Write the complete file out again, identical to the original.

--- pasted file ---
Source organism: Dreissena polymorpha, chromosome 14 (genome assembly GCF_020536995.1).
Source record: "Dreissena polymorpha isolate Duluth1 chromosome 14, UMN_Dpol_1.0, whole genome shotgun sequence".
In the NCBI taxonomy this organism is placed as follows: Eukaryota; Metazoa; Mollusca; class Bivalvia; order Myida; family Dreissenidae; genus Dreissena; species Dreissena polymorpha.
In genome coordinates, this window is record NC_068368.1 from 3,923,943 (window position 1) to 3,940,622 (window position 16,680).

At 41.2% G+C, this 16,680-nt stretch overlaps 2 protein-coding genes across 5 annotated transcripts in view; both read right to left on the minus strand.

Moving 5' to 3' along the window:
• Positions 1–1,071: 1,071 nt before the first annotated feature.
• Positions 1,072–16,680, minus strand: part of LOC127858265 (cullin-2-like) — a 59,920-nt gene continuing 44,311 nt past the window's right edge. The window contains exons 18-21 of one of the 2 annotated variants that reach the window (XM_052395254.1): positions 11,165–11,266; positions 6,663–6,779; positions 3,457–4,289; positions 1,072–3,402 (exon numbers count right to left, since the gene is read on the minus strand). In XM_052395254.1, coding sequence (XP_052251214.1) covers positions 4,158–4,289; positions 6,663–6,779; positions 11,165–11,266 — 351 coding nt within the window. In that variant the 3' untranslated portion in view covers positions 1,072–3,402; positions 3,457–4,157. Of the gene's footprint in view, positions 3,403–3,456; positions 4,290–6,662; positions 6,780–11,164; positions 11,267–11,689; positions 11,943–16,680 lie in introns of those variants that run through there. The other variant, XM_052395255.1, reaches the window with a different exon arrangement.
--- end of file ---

Source organism: Dreissena polymorpha, chromosome 14 (genome assembly GCF_020536995.1).
Source record: "Dreissena polymorpha isolate Duluth1 chromosome 14, UMN_Dpol_1.0, whole genome shotgun sequence".
In the NCBI taxonomy this organism is placed as follows: Eukaryota; Metazoa; Mollusca; class Bivalvia; order Myida; family Dreissenidae; genus Dreissena; species Dreissena polymorpha.
In genome coordinates, this window is record NC_068368.1 from 3,923,943 (window position 1) to 3,940,622 (window position 16,680).

At 41.2% G+C, this 16,680-nt stretch overlaps 2 protein-coding genes across 5 annotated transcripts in view; both read right to left on the minus strand.

Moving 5' to 3' along the window:
• Positions 1–1,071: 1,071 nt before the first annotated feature.
• Positions 1,072–16,680, minus strand: part of LOC127858265 (cullin-2-like) — a 59,920-nt gene continuing 44,311 nt past the window's right edge. The window contains exons 18-21 of one of the 2 annotated variants that reach the window (XM_052395254.1): positions 11,165–11,266; positions 6,663–6,779; positions 3,457–4,289; positions 1,072–3,402 (exon numbers count right to left, since the gene is read on the minus strand). In XM_052395254.1, coding sequence (XP_052251214.1) covers positions 4,158–4,289; positions 6,663–6,779; positions 11,165–11,266 — 351 coding nt within the window. In that variant the 3' untranslated portion in view covers positions 1,072–3,402; positions 3,457–4,157. Of the gene's footprint in view, positions 3,403–3,456; positions 4,290–6,662; positions 6,780–11,164; positions 11,267–11,689; positions 11,943–16,680 lie in introns of those variants that run through there. The other variant, XM_052395255.1, reaches the window with a different exon arrangement.